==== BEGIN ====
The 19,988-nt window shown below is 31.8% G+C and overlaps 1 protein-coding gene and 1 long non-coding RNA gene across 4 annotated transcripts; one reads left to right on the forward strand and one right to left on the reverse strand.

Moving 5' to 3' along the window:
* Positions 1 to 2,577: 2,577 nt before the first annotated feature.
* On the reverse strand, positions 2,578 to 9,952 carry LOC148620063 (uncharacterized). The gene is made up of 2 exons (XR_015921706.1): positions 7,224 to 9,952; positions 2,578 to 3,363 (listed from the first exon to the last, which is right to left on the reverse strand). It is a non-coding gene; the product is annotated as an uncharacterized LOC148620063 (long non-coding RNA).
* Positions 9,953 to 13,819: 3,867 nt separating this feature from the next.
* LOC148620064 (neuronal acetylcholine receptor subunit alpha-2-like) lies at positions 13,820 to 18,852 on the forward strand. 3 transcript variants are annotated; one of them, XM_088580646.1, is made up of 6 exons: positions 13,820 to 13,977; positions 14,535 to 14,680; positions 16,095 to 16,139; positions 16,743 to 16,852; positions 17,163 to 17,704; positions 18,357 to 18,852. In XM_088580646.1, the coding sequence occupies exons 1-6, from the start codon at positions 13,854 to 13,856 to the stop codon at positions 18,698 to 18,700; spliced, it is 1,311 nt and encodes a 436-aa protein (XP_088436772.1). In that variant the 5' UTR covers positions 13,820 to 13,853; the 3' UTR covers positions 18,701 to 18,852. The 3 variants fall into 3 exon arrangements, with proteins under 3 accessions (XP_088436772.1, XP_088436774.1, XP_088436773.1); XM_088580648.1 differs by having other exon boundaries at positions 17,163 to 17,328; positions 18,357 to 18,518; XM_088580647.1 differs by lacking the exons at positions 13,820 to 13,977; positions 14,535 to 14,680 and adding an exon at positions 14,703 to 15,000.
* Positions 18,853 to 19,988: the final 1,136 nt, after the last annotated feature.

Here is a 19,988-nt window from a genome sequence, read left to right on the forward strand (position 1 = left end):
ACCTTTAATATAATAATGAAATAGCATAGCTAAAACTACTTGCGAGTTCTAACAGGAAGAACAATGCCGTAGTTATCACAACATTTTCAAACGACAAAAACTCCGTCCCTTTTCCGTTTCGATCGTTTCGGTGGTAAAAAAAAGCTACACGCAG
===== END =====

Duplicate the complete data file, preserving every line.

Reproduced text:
The 19,988-nt window shown below is 31.8% G+C and overlaps 1 protein-coding gene and 1 long non-coding RNA gene across 4 annotated transcripts; one reads left to right on the forward strand and one right to left on the reverse strand.

Moving 5' to 3' along the window:
* Positions 1 to 2,577: 2,577 nt before the first annotated feature.
* On the reverse strand, positions 2,578 to 9,952 carry LOC148620063 (uncharacterized). The gene is made up of 2 exons (XR_015921706.1): positions 7,224 to 9,952; positions 2,578 to 3,363 (listed from the first exon to the last, which is right to left on the reverse strand). It is a non-coding gene; the product is annotated as an uncharacterized LOC148620063 (long non-coding RNA).
* Positions 9,953 to 13,819: 3,867 nt separating this feature from the next.
* LOC148620064 (neuronal acetylcholine receptor subunit alpha-2-like) lies at positions 13,820 to 18,852 on the forward strand. 3 transcript variants are annotated; one of them, XM_088580646.1, is made up of 6 exons: positions 13,820 to 13,977; positions 14,535 to 14,680; positions 16,095 to 16,139; positions 16,743 to 16,852; positions 17,163 to 17,704; positions 18,357 to 18,852. In XM_088580646.1, the coding sequence occupies exons 1-6, from the start codon at positions 13,854 to 13,856 to the stop codon at positions 18,698 to 18,700; spliced, it is 1,311 nt and encodes a 436-aa protein (XP_088436772.1). In that variant the 5' UTR covers positions 13,820 to 13,853; the 3' UTR covers positions 18,701 to 18,852. The 3 variants fall into 3 exon arrangements, with proteins under 3 accessions (XP_088436772.1, XP_088436774.1, XP_088436773.1); XM_088580648.1 differs by having other exon boundaries at positions 17,163 to 17,328; positions 18,357 to 18,518; XM_088580647.1 differs by lacking the exons at positions 13,820 to 13,977; positions 14,535 to 14,680 and adding an exon at positions 14,703 to 15,000.
* Positions 18,853 to 19,988: the final 1,136 nt, after the last annotated feature.

Here is a 19,988-nt window from a genome sequence, read left to right on the forward strand (position 1 = left end):
ACCTTTAATATAATAATGAAATAGCATAGCTAAAACTACTTGCGAGTTCTAACAGGAAGAACAATGCCGTAGTTATCACAACATTTTCAAACGACAAAAACTCCGTCCCTTTTCCGTTTCGATCGTTTCGGTGGTAAAAAAAAGCTACACGCAG